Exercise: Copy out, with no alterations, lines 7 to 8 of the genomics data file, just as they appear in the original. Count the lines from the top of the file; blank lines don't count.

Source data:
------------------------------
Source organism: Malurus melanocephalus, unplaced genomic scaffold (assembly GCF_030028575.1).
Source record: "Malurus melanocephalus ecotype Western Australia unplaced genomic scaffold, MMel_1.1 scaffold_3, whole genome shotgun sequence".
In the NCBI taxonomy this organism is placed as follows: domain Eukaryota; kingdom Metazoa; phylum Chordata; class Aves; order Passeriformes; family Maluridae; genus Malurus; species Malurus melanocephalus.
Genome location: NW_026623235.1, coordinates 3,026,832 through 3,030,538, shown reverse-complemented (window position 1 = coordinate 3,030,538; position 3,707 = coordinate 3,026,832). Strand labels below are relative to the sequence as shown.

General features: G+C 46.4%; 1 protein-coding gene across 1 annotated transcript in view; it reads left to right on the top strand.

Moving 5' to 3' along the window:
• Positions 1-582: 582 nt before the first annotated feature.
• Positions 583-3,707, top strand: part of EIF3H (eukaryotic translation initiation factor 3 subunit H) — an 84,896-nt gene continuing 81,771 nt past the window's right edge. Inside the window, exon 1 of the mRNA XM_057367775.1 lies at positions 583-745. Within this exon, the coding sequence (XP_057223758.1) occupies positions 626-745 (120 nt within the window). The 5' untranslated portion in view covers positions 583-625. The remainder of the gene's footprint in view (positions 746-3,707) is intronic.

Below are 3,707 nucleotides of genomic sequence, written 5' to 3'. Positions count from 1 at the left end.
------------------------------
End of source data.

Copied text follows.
• Positions 1-582: 582 nt before the first annotated feature.
• Positions 583-3,707, top strand: part of EIF3H (eukaryotic translation initiation factor 3 subunit H) — an 84,896-nt gene continuing 81,771 nt past the window's right edge. Inside the window, exon 1 of the mRNA XM_057367775.1 lies at positions 583-745. Within this exon, the coding sequence (XP_057223758.1) occupies positions 626-745 (120 nt within the window). The 5' untranslated portion in view covers positions 583-625. The remainder of the gene's footprint in view (positions 746-3,707) is intronic.